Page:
My father, learning that there was currently no town clock, decided that the Depot clock should be fixed.  He enlisted a few of his colleagues to help and they got the four faces of the Depot clock properly aligned in the tower and repaired the lights so that the clock could even be seen at night.

While it may not have been a big deal to anyone outside of Whitman, it was in the newspaper.  The Brockton Daily Enterprise (now known as the The Enterprise) interviewed my father for the article below.

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While researching this article, I also found out that there is a train turntable in Whitman.  It remains beside the current MBTA train station.  You can read about the efforts of a local Boy Scout to clean up the Whitman Turntable here, and general railroad turntable information here.

 

Elsa and Her Cousins

This post is part of #52Ancestorsin52Weeks – Week 7 Favorite Discovery

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My favorite discovery is this picture of James, Elsa and Vivi, taken while they were aboard the S.S. Carmania sailing from Goteborg to Liverpool and then onto New York in the summer of 1910.  I was in possession of this photo for many years before I heard the full story and realized what the picture was and the significance of the photo.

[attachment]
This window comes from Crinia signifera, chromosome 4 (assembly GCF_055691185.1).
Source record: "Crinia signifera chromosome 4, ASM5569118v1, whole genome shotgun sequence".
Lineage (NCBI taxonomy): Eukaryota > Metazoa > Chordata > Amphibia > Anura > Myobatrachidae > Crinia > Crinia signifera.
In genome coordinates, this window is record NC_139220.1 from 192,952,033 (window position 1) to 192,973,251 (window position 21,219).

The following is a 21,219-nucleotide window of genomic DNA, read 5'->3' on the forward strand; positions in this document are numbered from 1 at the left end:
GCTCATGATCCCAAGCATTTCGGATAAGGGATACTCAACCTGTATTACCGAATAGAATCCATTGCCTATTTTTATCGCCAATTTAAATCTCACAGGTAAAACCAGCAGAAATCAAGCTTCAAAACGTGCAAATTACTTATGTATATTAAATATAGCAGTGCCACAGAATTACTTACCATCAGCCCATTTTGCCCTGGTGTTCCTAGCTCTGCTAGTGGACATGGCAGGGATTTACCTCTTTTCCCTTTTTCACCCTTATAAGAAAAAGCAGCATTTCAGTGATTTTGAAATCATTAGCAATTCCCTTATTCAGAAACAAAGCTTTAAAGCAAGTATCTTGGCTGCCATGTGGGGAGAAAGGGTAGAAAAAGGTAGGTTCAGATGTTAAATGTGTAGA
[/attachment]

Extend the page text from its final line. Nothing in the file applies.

Elsa was the eldest daughter of Anders and Hilda Winberg, and the first person in that family to emigrate to the United States.  She was on this journey to bring her cousins to their new home in New York.  They arrived in New York on June 22, 1910 and, because they were three minors traveling without an adult, were held by the authorities as “LPC” (Likely Public Charge).

The manifest lists them as Elsa Tornberg, 17f; Rosa Vive Vinberg, 9f; James Vinberg, 7m.  I love the story of Elsa.  Her courage, strength and maturity are admirable.

I have written about her before here, and have also imagined a diary entry of hers.

Here is how we are connected:
– Elsa is a sister of #5 Astrea Oskara Tornberg